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Queen Hortense
by [?]

In Argenteuil she was called Queen Hortense. No one knew why. Perhaps it was because she had a commanding tone of voice; perhaps because she was tall, bony, imperious; perhaps because she governed a kingdom of servants, chickens, dogs, cats, canaries, parrots, all so dear to an old maid’s heart. But she did not spoil these familiar friends; she had for them none of those endearing names, none of the foolish tenderness which women seem to lavish on the soft fur of a purring cat. She governed these beasts with authority; she reigned.

She was indeed an old maid–one of those old maids with a harsh voice and angular motions, whose very soul seems to be hard. She never would stand contradiction, argument, hesitation, indifference, laziness nor fatigue. She had never been heard to complain, to regret anything, to envy anyone. She would say: “Everyone has his share,” with the conviction of a fatalist. She did not go to church, she had no use for priests, she hardly believed in God, calling all religious things “weeper’s wares.”

For thirty years she had lived in her little house, with its tiny garden running along the street; she had never changed her habits, only changing her servants pitilessly, as soon as they reached twenty-one years of age.

When her dogs, cats and birds would die of old age, or from an accident, she would replace them without tears and without regret; with a little spade she would bury the dead animal in a strip of ground, throwing a few shovelfuls of earth over it and stamping it down with her feet in an indifferent manner.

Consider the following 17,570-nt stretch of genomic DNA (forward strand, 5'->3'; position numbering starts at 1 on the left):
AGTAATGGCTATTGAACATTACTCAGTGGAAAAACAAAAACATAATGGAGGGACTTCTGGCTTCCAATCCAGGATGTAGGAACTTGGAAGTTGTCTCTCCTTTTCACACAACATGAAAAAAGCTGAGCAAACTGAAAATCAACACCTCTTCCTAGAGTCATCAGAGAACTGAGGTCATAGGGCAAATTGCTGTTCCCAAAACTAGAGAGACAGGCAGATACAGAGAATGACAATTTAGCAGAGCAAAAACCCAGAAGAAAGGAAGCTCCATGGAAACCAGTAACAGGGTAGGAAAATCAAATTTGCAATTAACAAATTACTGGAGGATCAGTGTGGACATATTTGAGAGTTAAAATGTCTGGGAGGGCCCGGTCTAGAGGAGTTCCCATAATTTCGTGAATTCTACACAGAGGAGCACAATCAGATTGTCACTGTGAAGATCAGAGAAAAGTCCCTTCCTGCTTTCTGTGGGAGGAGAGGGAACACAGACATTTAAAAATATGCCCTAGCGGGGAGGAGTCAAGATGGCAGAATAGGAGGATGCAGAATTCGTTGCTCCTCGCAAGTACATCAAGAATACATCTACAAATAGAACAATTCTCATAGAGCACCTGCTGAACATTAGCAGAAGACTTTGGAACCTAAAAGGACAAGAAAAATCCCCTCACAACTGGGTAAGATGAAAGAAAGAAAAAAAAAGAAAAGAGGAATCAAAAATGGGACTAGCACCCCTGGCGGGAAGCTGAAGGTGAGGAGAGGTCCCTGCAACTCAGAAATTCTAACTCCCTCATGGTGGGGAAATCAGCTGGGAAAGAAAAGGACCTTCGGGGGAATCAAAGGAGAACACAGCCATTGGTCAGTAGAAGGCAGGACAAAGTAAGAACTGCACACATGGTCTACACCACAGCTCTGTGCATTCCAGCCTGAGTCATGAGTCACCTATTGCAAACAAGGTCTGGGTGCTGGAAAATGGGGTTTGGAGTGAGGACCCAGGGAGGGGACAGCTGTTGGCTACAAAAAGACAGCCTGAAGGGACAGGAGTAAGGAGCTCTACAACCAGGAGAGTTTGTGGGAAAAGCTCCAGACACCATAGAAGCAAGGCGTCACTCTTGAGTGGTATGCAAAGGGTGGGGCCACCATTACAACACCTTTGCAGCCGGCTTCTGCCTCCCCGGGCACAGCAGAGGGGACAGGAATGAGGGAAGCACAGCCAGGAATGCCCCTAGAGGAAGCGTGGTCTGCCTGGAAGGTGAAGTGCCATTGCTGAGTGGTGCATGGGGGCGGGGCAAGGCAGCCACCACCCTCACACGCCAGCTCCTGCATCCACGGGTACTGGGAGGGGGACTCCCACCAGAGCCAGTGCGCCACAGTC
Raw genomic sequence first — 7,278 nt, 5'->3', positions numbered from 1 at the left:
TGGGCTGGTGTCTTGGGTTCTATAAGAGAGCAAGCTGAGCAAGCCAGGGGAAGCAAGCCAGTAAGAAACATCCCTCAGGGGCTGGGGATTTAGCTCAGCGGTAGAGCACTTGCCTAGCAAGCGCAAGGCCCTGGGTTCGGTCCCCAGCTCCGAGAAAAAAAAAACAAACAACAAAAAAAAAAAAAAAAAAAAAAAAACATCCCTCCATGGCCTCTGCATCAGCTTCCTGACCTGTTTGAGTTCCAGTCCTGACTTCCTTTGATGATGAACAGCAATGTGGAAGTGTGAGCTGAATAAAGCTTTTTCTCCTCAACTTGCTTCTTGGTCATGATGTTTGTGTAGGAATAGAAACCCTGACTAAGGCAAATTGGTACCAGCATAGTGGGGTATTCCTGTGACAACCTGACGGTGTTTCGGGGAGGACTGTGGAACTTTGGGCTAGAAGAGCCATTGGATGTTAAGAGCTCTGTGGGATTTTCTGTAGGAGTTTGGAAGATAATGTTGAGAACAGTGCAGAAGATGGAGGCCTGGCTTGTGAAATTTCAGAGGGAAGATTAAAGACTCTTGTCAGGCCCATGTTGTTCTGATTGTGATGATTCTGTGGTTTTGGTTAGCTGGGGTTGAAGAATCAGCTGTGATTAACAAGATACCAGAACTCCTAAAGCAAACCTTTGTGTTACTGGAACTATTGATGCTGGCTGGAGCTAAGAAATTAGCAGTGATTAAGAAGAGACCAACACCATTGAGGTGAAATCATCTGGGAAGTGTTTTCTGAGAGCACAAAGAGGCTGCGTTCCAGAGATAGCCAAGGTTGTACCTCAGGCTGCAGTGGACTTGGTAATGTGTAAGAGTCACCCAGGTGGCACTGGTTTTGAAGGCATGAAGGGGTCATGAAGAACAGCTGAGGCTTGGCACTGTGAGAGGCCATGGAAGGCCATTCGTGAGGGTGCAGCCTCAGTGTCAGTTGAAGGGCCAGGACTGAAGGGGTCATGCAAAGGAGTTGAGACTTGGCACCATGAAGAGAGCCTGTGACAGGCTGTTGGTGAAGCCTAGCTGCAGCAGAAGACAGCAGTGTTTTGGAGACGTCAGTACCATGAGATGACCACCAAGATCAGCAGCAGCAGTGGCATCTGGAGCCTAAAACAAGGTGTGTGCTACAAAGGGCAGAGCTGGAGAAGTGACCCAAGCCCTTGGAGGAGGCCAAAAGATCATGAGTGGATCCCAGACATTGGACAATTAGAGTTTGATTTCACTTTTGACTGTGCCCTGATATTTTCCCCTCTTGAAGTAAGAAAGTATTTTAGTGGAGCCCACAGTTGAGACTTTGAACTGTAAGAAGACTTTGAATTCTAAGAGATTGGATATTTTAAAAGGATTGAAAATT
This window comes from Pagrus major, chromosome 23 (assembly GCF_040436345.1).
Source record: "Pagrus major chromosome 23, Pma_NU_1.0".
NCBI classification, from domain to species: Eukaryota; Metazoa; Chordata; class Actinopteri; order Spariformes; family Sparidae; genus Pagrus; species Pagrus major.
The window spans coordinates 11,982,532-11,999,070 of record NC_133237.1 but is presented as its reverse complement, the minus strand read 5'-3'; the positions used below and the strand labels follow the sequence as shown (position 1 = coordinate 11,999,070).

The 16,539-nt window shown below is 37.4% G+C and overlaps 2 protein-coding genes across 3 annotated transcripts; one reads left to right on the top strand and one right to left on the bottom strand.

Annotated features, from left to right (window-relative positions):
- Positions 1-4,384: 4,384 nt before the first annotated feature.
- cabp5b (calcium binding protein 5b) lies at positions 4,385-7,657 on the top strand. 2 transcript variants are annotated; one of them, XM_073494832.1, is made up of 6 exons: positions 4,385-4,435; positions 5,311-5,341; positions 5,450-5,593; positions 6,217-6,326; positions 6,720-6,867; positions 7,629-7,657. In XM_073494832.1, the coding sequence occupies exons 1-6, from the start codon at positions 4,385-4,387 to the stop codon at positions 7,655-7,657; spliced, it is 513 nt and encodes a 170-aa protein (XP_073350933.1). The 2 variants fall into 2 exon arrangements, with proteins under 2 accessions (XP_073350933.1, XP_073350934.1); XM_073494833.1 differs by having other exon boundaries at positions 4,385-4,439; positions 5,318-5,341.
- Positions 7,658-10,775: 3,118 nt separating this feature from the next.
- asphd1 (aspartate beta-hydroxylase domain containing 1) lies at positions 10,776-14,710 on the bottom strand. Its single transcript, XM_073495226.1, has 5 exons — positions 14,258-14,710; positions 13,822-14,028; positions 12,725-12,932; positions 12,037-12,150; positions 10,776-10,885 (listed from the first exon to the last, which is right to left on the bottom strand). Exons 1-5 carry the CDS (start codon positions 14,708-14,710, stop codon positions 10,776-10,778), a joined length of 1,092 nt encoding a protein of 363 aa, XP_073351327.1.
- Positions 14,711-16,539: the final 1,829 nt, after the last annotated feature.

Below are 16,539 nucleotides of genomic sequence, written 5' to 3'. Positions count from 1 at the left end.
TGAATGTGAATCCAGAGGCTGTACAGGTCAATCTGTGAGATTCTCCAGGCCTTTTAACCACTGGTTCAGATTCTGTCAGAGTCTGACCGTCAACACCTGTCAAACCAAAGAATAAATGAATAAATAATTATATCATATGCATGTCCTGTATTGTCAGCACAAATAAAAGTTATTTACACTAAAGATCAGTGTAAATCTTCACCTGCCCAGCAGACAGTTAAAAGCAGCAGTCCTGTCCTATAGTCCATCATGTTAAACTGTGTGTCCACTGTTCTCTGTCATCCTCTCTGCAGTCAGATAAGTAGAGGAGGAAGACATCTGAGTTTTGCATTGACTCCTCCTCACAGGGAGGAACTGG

She had a few friends in town, families of clerks who went to Paris every day. Once in a while she would be invited out, in the evening, to tea. She would inevitably fall asleep, and she would have to be awakened, when it was time for her to go home. She never allowed anyone to accompany her, fearing neither light nor darkness. She did not appear to like children.

She kept herself busy doing countless masculine tasks–carpentering, gardening, sawing or chopping wood, even laying bricks when it was necessary.

She had relatives who came to see her twice a year, the Cimmes and the Colombels, her two sisters having married, one of them a florist and the other a retired merchant. The Cimmes had no children; the Colombels had three: Henri, Pauline and Joseph. Henri was twenty, Pauline seventeen and Joseph only three.

There was no love lost between the old maid and her relatives.

In the spring of the year 1882 Queen Hortense suddenly fell sick. The neighbors called in a physician, whom she immediately drove out. A priest then having presented himself, she jumped out of bed, in order to throw him out of the house.

The young servant, in despair, was brewing her some tea.

After lying in bed for three days the situation appeared so serious that the barrel-maker, who lived next door, to the right, acting on advice from the doctor, who had forcibly returned to the house, took it upon himself to call together the two families.

They arrived by the same train, towards ten in the morning, the Colombels bringing little Joseph with them.

When they got to the garden gate, they saw the servant seated in the chair against the wall, crying.

The dog was sleeping on the door mat in the broiling sun; two cats, which looked as though they might be dead, were stretched out in front of the two windows, their eyes closed, their paws and tails stretched out at full length.

A big clucking hen was parading through the garden with a whole regiment of yellow, downy chicks, and a big cage hanging from the wall and covered with pimpernel, contained a population of birds which were chirping away in the warmth of this beautiful spring morning.